By: Wayne L. Singleton, Purdue University

Artificial insemination (AI) is a tool that can be used by heritage swine breeders to introduce new genetics into their herd with reduced cost and health risks compared to introducing live animals. A key factor in the success with AI is the ability to accurately identify standing estrus or “heat”.  Signs of estrus in gilts and sows can be classified as either primary or secondary, as outlined below.

Signs of Estrus (see Figure 1):

  • Primary:
    • Stands for the boar, other females or for the “back pressure test”
  • Secondary:
    • Red, swollen vulva
    • Mucous discharge from the vulva
    • Seeks the boar
    • “Grunts” and “growls”
    • Mounts and sniffs other pen mates

Erects ears when stimulated

Detection of Estrus chart

Figure 1. Primary and secondary signs of estrus.

As shown in Figure 2, once a gilt reaches puberty, or first estrus, or when a lactating sow returns to estrus after weaning, they normally “cycle” every 21 days.  Of course this can vary by farm or by individual pig, and cycle frequency from 18 to 24 days would be considered normal. The duration of standing estrus is about 60 hours in sows and about 40 hours in gilts. Ovulation, or release of the ova, occurs late (about 2/3-3/4) into the time of standing estrus, so if a gilt is ‘in heat’ for 24 hours, ovulation likely occurred 16-18 hours after onset of estrus. Detecting heat on the first day is important to minimize re-cycling and to increase productivity. Additionally, sperm need time for capacitation while in the reproductive tract before they come into contact with the ova. Therefore, it is important to recognize the estrus and to introduce the semen during pre-ovulation. If necessary, AI can be repeated, depending on the intensity of the estrus.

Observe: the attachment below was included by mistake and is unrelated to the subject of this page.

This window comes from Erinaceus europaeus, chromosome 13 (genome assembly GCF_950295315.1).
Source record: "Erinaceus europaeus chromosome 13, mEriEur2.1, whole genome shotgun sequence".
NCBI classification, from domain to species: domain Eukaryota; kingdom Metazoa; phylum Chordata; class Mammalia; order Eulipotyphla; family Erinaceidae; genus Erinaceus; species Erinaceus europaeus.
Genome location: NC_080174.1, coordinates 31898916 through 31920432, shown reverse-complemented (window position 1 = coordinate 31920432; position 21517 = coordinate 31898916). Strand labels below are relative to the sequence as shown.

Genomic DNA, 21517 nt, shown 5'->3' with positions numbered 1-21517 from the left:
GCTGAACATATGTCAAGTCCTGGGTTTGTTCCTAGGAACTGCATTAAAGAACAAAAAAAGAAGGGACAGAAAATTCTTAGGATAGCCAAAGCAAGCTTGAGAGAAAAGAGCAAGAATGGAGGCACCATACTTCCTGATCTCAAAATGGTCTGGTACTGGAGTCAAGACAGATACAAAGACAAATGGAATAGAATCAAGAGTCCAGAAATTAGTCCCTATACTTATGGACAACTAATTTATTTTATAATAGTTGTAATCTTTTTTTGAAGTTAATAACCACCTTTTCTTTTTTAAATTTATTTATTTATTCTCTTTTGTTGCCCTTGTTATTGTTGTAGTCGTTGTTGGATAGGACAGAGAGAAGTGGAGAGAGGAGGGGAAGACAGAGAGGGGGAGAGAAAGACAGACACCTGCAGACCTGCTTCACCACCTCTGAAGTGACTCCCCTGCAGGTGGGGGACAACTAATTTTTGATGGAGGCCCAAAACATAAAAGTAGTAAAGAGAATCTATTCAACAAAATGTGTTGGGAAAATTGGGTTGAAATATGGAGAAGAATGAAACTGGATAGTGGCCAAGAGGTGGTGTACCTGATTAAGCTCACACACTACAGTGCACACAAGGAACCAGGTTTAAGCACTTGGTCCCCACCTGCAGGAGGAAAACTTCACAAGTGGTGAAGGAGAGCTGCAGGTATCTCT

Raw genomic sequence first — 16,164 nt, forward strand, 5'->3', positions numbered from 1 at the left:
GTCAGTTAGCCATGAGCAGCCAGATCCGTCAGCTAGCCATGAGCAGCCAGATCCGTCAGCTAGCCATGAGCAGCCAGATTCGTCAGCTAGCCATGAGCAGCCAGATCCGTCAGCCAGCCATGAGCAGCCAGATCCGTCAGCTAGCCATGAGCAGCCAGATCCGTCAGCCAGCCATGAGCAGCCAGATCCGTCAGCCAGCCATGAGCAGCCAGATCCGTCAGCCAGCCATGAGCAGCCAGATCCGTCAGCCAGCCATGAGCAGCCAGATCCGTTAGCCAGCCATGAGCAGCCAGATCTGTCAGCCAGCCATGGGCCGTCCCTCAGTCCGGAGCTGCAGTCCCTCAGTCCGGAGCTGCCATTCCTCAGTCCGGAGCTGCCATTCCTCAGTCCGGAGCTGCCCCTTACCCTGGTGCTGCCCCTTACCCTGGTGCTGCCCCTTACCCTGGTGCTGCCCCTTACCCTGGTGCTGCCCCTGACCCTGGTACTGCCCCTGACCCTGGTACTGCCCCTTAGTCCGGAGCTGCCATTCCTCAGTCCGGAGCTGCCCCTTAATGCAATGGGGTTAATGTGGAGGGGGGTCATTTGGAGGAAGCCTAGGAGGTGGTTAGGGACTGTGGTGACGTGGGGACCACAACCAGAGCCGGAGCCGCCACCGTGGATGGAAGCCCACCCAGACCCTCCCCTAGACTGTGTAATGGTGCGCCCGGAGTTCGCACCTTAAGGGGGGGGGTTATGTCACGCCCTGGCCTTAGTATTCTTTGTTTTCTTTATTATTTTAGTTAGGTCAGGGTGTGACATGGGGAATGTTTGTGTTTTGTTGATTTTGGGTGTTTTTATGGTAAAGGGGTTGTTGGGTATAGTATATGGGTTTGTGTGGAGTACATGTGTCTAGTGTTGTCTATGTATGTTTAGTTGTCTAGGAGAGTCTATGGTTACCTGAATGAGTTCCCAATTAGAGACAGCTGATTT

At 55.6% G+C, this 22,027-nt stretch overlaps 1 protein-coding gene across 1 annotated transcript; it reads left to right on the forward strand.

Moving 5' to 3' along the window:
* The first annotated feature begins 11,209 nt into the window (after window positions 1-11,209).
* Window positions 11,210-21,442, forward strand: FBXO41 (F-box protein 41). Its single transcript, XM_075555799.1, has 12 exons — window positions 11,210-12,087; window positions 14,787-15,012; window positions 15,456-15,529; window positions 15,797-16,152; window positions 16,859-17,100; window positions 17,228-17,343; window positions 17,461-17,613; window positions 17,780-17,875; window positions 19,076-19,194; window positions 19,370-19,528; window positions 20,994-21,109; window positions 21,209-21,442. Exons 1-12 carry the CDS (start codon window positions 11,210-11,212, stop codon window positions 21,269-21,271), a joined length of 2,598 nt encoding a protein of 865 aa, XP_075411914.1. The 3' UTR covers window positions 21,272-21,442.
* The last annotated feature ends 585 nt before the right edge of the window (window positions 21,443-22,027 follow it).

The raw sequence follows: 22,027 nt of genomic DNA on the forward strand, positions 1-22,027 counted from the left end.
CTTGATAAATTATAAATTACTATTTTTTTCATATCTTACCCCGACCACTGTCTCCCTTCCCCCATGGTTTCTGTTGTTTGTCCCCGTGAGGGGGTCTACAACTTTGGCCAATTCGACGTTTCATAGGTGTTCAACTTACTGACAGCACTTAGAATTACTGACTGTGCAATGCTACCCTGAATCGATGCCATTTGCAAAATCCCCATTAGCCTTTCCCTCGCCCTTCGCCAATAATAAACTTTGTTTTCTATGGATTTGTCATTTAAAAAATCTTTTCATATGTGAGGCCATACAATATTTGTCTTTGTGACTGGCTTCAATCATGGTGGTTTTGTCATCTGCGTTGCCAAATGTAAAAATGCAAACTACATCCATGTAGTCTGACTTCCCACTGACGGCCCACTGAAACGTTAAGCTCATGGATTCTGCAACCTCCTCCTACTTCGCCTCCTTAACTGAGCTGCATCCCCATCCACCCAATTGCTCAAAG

Figure 2. The 21-day estrous cycle in females.

Figure 2. The 21-day estrous cycle in females.

It is important to know that the duration of standing heat is variable among individual females. Other sources of variation are:

  • Genetic lines
  • Season
  • Individual farms
  • Wean-to-estrus interval. Sows that return to estrus soon after weaning tend to have a longer duration of estrus than those that return later.

Sows that lactate or nurse their litters with 7 or more piglets for less than 28 days and are fed well generally return to estrus within 7 days after the litter is weaned. However, expect considerable variation in the time to return to estrus when lactation lengths are beyond 28 days, litter sizes are small, or when groups of sows and litters are comingled during lactation. In many instances sows may return to heat while nursing during long lactation lengths or with small litter size. This is a fertile estrus, and if the goal is to produce another litter as quickly as possible, sows can be mated at this estrus. For first parity sows, waiting until the following estrus often results in larger subsequent litter size.

For more information:

Heat Detection:

Heat or Estrus Detection: